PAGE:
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ADC apparent diffusion coefficient (mm2/s) BOLD blood oxygen-level dependent (contrast) f tissue perfusion (in ml/s/g tissue or ml/min/100 g tissue) FA fractional anisotropy

MTR magnetization transfer ratio is the ratio between the equilibrium magnetization and the steady-state magnetization under saturation conditions

Rj relaxation rate (s_1) T relaxation time (s)

ADC apparent diffusion coefficient (mm2/s) BOLD blood oxygen-level dependent (contrast) f tissue perfusion (in ml/s/g tissue or ml/min/100 g tissue) FA fractional anisotropy

MTR magnetization transfer ratio is the ratio between the equilibrium magnetization and the steady-state magnetization under saturation conditions

Rj relaxation rate (s_1) T relaxation time (s)

of choice for structural neuroimaging. A weak point of the method is its inherent low sensitivity, which has a negative impact on spatial resolution. Correspondingly, identifying small brain structures or assessing subtle/minor pathological alterations, putting high demands on spatial resolution, is challenging. Substantial efforts have been made in recent years to increase MR sensitivity by either moving to higher static magnetic field strengths or by refining RF detection devices, such as the cryogenic detection technology. State-of-the-art MR systems for routine clinical neuroimaging (Konarski et al. 2007) operate at 3 T allowing for spatial resolutions in the order of 1 mm3 (Fig. 1a), while clinical research systems up to 7.0 T have been constructed. In contrast, the high spatial resolution required in rodent brain imaging led to the development of MR systems operating at up to 17.6 T. For example, the combination of high magnetic field strength (9.4 T) with cryogenic RF detection devices enabled the routine recording of high-resolution (52 x 52 x 170 m3)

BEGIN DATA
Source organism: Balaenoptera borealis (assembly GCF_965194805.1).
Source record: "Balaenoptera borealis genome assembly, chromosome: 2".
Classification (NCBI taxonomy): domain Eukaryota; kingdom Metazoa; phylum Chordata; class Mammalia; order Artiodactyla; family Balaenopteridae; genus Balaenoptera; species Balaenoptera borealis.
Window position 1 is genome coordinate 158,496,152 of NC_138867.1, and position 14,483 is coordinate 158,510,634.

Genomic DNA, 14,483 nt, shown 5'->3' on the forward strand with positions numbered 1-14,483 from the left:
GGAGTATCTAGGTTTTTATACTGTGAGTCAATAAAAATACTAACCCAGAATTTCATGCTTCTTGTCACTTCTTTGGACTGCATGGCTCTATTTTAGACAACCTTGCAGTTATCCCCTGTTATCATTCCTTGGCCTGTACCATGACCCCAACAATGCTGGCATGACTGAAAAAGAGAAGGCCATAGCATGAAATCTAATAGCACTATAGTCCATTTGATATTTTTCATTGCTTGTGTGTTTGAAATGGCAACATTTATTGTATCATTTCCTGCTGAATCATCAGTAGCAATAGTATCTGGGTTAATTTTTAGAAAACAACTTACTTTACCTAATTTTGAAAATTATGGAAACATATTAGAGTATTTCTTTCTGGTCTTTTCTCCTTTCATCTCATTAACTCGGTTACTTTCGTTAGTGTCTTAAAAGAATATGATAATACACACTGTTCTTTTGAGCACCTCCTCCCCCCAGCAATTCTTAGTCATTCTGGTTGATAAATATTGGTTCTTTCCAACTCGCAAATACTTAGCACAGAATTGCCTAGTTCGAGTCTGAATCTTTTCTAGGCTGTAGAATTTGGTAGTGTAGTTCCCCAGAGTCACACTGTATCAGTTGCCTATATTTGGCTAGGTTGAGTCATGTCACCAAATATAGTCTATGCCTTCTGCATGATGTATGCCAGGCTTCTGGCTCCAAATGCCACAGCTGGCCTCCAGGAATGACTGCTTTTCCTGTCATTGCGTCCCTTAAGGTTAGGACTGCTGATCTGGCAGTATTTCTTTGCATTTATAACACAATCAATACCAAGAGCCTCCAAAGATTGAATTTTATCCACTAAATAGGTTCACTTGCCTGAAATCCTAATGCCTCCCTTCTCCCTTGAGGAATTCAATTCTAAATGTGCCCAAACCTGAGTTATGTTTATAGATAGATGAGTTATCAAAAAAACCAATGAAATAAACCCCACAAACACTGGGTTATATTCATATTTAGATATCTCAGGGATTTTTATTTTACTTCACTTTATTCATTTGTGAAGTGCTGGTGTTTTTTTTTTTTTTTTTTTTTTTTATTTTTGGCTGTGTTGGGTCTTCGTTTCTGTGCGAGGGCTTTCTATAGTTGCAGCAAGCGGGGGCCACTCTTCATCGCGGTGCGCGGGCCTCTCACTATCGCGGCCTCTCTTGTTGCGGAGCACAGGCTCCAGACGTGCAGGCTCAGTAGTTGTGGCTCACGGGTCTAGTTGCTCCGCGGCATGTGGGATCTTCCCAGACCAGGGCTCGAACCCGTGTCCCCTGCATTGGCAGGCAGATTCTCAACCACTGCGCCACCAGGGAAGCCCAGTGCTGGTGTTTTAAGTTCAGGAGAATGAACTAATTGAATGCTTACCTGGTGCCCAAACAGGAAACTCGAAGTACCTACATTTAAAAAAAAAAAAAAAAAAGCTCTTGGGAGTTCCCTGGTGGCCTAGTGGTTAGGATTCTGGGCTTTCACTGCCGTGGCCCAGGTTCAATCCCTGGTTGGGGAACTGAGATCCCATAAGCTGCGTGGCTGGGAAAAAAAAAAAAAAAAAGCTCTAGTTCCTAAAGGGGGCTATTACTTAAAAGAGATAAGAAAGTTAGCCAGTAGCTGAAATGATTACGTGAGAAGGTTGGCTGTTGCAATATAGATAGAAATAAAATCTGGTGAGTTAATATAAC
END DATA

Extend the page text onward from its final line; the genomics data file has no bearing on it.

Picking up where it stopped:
mouse brain images (Fig. 1b) in a measurement time of 10 min (Baltes et al. 2009).

In structural MRI, usually morphometric comparisons between groups are performed using hypothesis-based selection of regions of interest (ROIs), which is a lengthy process and prone to evaluation errors. More recently, voxel-based morphometry (VBM) has been developed as a fully automated comparison of whole brains on a voxel-by-voxel basis. After spatial normalization of the brains to a stereotactic standard space, brain regions are compared with respect to differences in residual tissue concentrations rather than differences in shape. Clinical application of structural readouts using MRI cover a broad range of disorders from neurodegenerative (i.e., stroke and dementia) to neuropsychiatric diseases (American Psychiatric Association (APA) 2000) (e.g., ► schizophrenia, ► posttraumatic stress disorder (PTSD), or mood disorders, such as ► bipolar affective disorders). For example, VBM studies in schizophrenia generally confirmed and